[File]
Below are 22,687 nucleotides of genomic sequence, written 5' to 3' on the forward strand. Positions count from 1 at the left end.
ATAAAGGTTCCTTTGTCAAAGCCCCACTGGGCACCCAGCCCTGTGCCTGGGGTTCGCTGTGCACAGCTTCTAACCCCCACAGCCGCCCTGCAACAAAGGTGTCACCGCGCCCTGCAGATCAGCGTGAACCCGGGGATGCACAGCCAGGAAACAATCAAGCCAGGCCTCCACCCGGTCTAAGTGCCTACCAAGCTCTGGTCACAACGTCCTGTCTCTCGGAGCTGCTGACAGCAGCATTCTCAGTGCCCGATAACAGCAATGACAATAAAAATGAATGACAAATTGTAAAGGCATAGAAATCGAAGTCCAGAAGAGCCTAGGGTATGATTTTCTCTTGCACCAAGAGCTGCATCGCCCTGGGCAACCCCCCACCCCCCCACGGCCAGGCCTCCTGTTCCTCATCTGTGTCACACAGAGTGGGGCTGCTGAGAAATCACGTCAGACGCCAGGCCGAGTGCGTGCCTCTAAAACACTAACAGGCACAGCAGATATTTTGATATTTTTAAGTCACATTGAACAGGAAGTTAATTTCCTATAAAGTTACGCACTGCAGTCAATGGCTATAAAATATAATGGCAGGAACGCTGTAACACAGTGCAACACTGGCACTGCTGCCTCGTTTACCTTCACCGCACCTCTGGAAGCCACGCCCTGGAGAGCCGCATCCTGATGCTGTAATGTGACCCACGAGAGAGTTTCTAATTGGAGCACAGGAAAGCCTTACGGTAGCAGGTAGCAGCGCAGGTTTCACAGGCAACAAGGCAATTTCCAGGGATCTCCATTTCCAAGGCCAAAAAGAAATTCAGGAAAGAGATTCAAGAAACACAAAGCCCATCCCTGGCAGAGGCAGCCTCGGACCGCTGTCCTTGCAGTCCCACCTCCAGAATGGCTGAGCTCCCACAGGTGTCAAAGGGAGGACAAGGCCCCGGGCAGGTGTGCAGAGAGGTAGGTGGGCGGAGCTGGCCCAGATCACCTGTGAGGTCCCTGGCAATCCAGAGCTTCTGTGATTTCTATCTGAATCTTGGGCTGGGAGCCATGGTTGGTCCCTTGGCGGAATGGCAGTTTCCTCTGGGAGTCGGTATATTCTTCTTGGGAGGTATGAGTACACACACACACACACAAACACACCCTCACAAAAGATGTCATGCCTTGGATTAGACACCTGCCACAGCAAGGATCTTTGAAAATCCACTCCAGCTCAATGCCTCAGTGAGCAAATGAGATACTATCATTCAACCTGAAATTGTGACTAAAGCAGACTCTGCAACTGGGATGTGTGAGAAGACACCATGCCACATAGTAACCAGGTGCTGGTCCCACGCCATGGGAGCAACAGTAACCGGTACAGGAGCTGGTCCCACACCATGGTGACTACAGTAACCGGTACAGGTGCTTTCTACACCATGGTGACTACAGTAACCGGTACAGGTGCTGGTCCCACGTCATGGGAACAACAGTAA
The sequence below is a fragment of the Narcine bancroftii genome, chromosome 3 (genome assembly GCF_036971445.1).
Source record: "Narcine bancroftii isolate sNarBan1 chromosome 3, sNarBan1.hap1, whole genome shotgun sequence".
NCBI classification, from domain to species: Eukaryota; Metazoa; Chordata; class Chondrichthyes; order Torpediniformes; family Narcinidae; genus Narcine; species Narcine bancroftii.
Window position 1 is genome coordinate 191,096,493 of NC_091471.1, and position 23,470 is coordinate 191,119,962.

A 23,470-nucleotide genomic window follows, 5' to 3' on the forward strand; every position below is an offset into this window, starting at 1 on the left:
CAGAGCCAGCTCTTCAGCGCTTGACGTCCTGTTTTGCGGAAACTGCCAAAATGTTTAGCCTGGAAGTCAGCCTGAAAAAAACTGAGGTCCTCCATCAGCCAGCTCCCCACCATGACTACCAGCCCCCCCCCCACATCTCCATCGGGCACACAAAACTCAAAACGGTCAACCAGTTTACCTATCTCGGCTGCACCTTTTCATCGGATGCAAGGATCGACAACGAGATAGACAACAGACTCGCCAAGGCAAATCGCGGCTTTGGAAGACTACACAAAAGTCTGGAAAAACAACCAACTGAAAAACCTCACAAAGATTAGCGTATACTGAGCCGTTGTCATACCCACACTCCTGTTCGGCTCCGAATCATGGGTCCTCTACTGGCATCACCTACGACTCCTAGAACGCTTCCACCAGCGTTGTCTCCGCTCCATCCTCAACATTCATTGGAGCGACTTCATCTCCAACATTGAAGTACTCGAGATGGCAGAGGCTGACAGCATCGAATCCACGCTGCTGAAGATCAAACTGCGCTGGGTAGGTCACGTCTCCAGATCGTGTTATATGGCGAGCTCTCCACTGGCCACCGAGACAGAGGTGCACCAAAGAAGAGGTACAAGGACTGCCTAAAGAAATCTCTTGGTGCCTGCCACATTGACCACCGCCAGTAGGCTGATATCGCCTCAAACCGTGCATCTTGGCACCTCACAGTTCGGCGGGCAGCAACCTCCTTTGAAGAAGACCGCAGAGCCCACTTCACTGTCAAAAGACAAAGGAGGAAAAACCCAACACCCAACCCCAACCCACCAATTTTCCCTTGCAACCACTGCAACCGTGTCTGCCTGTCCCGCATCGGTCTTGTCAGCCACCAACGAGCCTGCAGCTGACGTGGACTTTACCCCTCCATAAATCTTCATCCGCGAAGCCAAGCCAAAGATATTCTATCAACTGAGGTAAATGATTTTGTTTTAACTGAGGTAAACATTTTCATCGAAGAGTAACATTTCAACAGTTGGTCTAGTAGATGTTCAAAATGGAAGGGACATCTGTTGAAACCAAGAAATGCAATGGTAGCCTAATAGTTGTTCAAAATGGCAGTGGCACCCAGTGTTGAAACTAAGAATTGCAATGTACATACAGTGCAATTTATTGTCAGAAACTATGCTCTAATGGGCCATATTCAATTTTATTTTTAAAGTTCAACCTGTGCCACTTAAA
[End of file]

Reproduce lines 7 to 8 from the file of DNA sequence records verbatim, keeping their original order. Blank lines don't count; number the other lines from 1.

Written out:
A 23,470-nucleotide genomic window follows, 5' to 3' on the forward strand; every position below is an offset into this window, starting at 1 on the left:
CAGAGCCAGCTCTTCAGCGCTTGACGTCCTGTTTTGCGGAAACTGCCAAAATGTTTAGCCTGGAAGTCAGCCTGAAAAAAACTGAGGTCCTCCATCAGCCAGCTCCCCACCATGACTACCAGCCCCCCCCCCACATCTCCATCGGGCACACAAAACTCAAAACGGTCAACCAGTTTACCTATCTCGGCTGCACCTTTTCATCGGATGCAAGGATCGACAACGAGATAGACAACAGACTCGCCAAGGCAAATCGCGGCTTTGGAAGACTACACAAAAGTCTGGAAAAACAACCAACTGAAAAACCTCACAAAGATTAGCGTATACTGAGCCGTTGTCATACCCACACTCCTGTTCGGCTCCGAATCATGGGTCCTCTACTGGCATCACCTACGACTCCTAGAACGCTTCCACCAGCGTTGTCTCCGCTCCATCCTCAACATTCATTGGAGCGACTTCATCTCCAACATTGAAGTACTCGAGATGGCAGAGGCTGACAGCATCGAATCCACGCTGCTGAAGATCAAACTGCGCTGGGTAGGTCACGTCTCCAGATCGTGTTATATGGCGAGCTCTCCACTGGCCACCGAGACAGAGGTGCACCAAAGAAGAGGTACAAGGACTGCCTAAAGAAATCTCTTGGTGCCTGCCACATTGACCACCGCCAGTAGGCTGATATCGCCTCAAACCGTGCATCTTGGCACCTCACAGTTCGGCGGGCAGCAACCTCCTTTGAAGAAGACCGCAGAGCCCACTTCACTGTCAAAAGACAAAGGAGGAAAAACCCAACACCCAACCCCAACCCACCAATTTTCCCTTGCAACCACTGCAACCGTGTCTGCCTGTCCCGCATCGGTCTTGTCAGCCACCAACGAGCCTGCAGCTGACGTGGACTTTACCCCTCCATAAATCTTCATCCGCGAAGCCAAGCCAAAGATATTCTATCAACTGAGGTAAATGATTTTGTTTTAACTGAGGTAAACATTTTCATCGAAGAGTAACATTTCAACAGTTGGTCTAGTAGATGTTCAAAATGGAAGGGACATCTGTTGAAACCAAGAAATGCAATGGTAGCCTAATAGTTGTTCAAAATGGCAGTGGCACCCAGTGTTGAAACTAAGAATTGCAATGTACATACAGTGCAATTTATTGTCAGAAACTATGCTCTAATGGGCCATATTCAATTTTATTTTTAAAGTTCAACCTGTGCCACTTAAA